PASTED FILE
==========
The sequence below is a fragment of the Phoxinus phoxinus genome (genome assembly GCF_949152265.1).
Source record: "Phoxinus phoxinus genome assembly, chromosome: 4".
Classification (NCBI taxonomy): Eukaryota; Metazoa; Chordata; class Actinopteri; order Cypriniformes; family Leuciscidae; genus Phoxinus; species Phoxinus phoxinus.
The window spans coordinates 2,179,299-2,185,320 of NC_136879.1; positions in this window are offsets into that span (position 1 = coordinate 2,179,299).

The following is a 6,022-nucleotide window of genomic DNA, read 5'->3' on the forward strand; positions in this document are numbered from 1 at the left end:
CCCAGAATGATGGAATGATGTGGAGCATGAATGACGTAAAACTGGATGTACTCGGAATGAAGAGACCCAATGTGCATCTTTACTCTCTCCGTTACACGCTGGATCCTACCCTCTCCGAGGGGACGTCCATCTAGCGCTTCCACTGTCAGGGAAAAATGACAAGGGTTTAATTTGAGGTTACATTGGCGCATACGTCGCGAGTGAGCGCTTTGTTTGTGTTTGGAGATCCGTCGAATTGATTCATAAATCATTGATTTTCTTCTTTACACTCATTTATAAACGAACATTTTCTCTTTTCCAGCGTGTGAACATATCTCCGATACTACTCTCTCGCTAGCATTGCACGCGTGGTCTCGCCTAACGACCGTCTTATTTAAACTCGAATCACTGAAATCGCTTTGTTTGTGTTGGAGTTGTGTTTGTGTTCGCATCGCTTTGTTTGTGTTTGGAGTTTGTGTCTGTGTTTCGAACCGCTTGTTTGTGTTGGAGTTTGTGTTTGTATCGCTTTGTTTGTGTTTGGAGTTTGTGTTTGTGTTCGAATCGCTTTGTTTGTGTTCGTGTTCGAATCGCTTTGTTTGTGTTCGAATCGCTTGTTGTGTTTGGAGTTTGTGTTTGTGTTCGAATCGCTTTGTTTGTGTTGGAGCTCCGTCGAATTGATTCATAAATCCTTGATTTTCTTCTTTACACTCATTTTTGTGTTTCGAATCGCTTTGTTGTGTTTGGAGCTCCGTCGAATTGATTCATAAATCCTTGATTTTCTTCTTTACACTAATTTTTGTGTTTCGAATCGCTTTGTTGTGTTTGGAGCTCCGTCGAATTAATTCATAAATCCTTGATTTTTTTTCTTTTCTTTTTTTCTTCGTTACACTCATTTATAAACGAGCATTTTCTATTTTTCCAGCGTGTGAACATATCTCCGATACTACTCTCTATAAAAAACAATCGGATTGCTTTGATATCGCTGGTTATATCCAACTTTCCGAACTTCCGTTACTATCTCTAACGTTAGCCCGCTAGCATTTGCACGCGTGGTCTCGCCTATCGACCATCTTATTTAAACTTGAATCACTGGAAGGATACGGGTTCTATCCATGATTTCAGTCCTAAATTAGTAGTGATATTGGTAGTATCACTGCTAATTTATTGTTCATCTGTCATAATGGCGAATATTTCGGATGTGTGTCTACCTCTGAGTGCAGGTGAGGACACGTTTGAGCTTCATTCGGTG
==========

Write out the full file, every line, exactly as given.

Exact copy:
The sequence below is a fragment of the Phoxinus phoxinus genome (genome assembly GCF_949152265.1).
Source record: "Phoxinus phoxinus genome assembly, chromosome: 4".
Classification (NCBI taxonomy): Eukaryota; Metazoa; Chordata; class Actinopteri; order Cypriniformes; family Leuciscidae; genus Phoxinus; species Phoxinus phoxinus.
The window spans coordinates 2,179,299-2,185,320 of NC_136879.1; positions in this window are offsets into that span (position 1 = coordinate 2,179,299).

The following is a 6,022-nucleotide window of genomic DNA, read 5'->3' on the forward strand; positions in this document are numbered from 1 at the left end:
CCCAGAATGATGGAATGATGTGGAGCATGAATGACGTAAAACTGGATGTACTCGGAATGAAGAGACCCAATGTGCATCTTTACTCTCTCCGTTACACGCTGGATCCTACCCTCTCCGAGGGGACGTCCATCTAGCGCTTCCACTGTCAGGGAAAAATGACAAGGGTTTAATTTGAGGTTACATTGGCGCATACGTCGCGAGTGAGCGCTTTGTTTGTGTTTGGAGATCCGTCGAATTGATTCATAAATCATTGATTTTCTTCTTTACACTCATTTATAAACGAACATTTTCTCTTTTCCAGCGTGTGAACATATCTCCGATACTACTCTCTCGCTAGCATTGCACGCGTGGTCTCGCCTAACGACCGTCTTATTTAAACTCGAATCACTGAAATCGCTTTGTTTGTGTTGGAGTTGTGTTTGTGTTCGCATCGCTTTGTTTGTGTTTGGAGTTTGTGTCTGTGTTTCGAACCGCTTGTTTGTGTTGGAGTTTGTGTTTGTATCGCTTTGTTTGTGTTTGGAGTTTGTGTTTGTGTTCGAATCGCTTTGTTTGTGTTCGTGTTCGAATCGCTTTGTTTGTGTTCGAATCGCTTGTTGTGTTTGGAGTTTGTGTTTGTGTTCGAATCGCTTTGTTTGTGTTGGAGCTCCGTCGAATTGATTCATAAATCCTTGATTTTCTTCTTTACACTCATTTTTGTGTTTCGAATCGCTTTGTTGTGTTTGGAGCTCCGTCGAATTGATTCATAAATCCTTGATTTTCTTCTTTACACTAATTTTTGTGTTTCGAATCGCTTTGTTGTGTTTGGAGCTCCGTCGAATTAATTCATAAATCCTTGATTTTTTTTCTTTTCTTTTTTTCTTCGTTACACTCATTTATAAACGAGCATTTTCTATTTTTCCAGCGTGTGAACATATCTCCGATACTACTCTCTATAAAAAACAATCGGATTGCTTTGATATCGCTGGTTATATCCAACTTTCCGAACTTCCGTTACTATCTCTAACGTTAGCCCGCTAGCATTTGCACGCGTGGTCTCGCCTATCGACCATCTTATTTAAACTTGAATCACTGGAAGGATACGGGTTCTATCCATGATTTCAGTCCTAAATTAGTAGTGATATTGGTAGTATCACTGCTAATTTATTGTTCATCTGTCATAATGGCGAATATTTCGGATGTGTGTCTACCTCTGAGTGCAGGTGAGGACACGTTTGAGCTTCATTCGGTG